Matisse: Radical Invention, 1913-1917 - Museum of Modern Art (MoMA)
In the time between Henri Matisse's (1869-1954) return from Morocco in 1913 and his departure for Nice in 1917, the artist produced some of the most demanding, experimental, and enigmatic works of his career -- paintings that are abstracted and rigorously purged of descriptive detail, geometric and sharply composed, and dominated by shades of black and gray. Works from this period have typically been treated as unrelated to one another, as an aberration within the artist's development, or as a response to Cubism or World War I. Matisse: Radical Invention, 1913-1917 moves beyond the surface of these paintings to examine their physical production and the essential context of Matisse's studio practice. Through this shift of focus, the exhibition reveals deep connections among these works and demonstrates their critical role in the artist's development at this time. Matisse himself acknowledged near the end of his life the significance of this period when he identified two works -- Bathers by a River (1909-10, 1913, 1916-17) and The Moroccans (1915-16) -- as among his most "pivotal." The importance of this moment resides not only in the formal qualities of the paintings but also in the physical nature of the pictures, each bearing the history of its manufacture. The exhibition includes approximately 120 paintings, sculptures, drawings, and prints, primarily from the years of 1913-17, in the first sustained examination devoted to the work of this important period. Timed tickets are required and guarantee entrance to the exhibition at the time designated on the ticket, and carry no extra charge.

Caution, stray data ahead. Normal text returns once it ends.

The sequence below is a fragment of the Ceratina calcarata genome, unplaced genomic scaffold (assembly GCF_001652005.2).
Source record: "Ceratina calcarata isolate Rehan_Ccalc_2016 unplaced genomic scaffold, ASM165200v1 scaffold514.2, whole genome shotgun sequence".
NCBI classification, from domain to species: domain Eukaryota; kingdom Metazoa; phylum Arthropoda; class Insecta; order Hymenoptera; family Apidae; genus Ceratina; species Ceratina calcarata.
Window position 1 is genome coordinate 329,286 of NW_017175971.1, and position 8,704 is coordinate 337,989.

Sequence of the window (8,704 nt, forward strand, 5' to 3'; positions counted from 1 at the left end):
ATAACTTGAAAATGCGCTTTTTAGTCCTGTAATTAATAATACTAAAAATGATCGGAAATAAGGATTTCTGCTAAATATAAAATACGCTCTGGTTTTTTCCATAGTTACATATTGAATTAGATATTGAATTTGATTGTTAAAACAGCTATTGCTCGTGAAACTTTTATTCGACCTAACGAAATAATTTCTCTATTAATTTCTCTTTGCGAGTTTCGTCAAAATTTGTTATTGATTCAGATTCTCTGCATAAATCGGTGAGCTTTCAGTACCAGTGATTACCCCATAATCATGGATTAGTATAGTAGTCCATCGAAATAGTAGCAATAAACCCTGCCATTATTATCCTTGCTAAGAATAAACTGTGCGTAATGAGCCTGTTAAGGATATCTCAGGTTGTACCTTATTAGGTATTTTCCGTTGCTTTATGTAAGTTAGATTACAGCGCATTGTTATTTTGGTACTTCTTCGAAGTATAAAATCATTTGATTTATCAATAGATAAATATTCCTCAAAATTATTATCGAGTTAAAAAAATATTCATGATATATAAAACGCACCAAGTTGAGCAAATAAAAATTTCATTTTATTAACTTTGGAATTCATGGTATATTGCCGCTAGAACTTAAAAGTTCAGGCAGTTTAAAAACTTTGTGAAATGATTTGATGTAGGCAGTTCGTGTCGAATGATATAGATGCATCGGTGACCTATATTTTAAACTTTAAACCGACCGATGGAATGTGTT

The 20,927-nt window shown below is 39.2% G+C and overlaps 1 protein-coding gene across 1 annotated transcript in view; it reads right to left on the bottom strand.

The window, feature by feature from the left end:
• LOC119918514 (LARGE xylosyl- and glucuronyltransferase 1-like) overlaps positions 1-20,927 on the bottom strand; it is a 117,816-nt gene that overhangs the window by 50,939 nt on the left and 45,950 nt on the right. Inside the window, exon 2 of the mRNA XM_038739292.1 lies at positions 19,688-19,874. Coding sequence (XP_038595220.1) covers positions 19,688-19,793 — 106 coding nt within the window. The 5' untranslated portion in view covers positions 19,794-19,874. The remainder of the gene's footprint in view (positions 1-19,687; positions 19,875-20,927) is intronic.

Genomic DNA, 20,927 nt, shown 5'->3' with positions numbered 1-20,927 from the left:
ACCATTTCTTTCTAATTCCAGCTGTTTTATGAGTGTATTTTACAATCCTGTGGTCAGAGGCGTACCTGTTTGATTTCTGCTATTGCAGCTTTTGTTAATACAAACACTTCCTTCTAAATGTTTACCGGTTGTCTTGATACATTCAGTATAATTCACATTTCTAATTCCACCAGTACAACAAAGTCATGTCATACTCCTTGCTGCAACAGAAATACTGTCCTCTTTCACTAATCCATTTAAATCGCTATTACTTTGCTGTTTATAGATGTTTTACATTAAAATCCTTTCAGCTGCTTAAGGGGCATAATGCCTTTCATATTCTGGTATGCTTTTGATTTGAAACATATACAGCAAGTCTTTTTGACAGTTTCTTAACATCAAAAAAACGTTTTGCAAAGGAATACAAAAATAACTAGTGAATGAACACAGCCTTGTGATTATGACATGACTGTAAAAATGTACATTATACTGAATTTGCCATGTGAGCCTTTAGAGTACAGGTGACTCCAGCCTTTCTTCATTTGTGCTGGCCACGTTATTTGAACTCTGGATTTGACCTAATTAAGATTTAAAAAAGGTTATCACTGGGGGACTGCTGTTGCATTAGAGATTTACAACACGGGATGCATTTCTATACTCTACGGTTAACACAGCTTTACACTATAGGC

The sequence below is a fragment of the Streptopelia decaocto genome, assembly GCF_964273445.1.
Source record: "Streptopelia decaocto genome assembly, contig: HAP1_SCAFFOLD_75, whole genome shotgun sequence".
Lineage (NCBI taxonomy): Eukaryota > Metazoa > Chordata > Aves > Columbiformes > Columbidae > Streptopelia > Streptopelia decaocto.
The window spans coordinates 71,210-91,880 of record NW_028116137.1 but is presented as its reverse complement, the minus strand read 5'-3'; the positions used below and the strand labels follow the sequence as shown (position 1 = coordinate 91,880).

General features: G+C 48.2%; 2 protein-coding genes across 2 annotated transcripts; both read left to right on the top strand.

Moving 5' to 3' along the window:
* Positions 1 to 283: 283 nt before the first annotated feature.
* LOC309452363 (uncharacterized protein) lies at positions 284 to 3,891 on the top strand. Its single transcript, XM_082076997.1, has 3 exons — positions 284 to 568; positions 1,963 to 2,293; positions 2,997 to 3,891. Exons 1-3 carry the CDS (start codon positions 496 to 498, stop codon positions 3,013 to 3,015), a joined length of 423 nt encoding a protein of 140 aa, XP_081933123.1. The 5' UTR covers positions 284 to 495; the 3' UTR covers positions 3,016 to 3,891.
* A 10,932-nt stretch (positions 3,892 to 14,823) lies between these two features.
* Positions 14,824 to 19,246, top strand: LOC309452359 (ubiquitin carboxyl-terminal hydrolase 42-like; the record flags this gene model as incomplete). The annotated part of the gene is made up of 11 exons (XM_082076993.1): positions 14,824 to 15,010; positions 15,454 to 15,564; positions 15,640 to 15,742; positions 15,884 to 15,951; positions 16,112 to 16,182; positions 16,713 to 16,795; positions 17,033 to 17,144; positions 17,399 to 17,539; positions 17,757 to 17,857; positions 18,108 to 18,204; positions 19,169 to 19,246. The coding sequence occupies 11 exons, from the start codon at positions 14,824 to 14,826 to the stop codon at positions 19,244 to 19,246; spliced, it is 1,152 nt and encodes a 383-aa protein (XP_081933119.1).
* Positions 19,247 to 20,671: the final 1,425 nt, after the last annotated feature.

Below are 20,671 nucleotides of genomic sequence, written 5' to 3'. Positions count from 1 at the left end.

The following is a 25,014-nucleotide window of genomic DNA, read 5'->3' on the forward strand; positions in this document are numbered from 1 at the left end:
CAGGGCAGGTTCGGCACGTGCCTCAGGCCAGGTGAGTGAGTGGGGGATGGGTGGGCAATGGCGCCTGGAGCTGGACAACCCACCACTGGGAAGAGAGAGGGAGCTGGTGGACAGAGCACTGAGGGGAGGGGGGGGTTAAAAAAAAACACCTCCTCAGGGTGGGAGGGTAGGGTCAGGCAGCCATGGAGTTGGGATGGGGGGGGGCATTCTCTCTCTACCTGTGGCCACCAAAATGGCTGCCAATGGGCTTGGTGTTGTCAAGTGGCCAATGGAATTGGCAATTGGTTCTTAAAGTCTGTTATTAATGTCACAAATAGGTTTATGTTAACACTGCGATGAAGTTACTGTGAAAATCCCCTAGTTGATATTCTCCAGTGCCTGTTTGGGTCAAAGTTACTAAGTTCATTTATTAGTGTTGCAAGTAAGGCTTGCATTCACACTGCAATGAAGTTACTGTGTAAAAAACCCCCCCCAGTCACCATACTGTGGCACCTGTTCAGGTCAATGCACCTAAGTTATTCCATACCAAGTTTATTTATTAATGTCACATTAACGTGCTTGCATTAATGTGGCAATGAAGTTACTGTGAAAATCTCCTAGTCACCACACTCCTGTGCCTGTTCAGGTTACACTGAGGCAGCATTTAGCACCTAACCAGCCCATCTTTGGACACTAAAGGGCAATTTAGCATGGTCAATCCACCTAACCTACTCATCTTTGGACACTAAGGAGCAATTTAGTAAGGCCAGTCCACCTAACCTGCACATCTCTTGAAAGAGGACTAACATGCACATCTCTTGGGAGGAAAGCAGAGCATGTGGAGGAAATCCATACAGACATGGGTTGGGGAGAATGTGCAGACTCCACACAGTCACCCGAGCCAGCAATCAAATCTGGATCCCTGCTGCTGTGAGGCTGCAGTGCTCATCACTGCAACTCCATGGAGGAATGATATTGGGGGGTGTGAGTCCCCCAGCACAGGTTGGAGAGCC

Leon Levinstein (American, 1910–1988), an unheralded master of street photography, is best known for his candid and unsentimental black-and-white figure studies made in New York City neighborhoods from Times Square and the Lower East Side to Coney Island. This exhibition, drawn exclusively from the Metropolitan's collection, will feature some forty photographs that reflect the artist's fearless approach to the medium. Levinstein's graphic virtuosity -- seen in raw, expressive gestures and seemingly monumental bodies -- is balanced by his unusual compassion for his offbeat subjects from the demimonde.
Doug + Mike Starn on the Roof: Big Bambu - Metropolitan Museum of Art
Invited by The Metropolitan Museum of Art to create a site-specific installation for The Iris and B. Gerald Cantor Roof Garden, the twin brothers Mike and Doug Starn (born in New Jersey in 1961) will present their new work, Big Bambu: You Can't, You Don't, and You Won't Stop. The monumental bamboo structure, ultimately measuring 100 feet long, 50 feet wide, and 50 feet high, will take the form of a cresting wave that bridges realms of sculpture, architecture, and performance. Visitors will witness the continuing creation and evolving incarnations of Big Bambú as it is constructed throughout the spring, summer, and fall by the artists and a team of rock climbers. Set against Central Park and its urban backdrop, Big Bambú will suggest the complexity and energy of an ever-changing living organism. It will be the thirteenth-consecutive single-artist installation on the Roof Garden.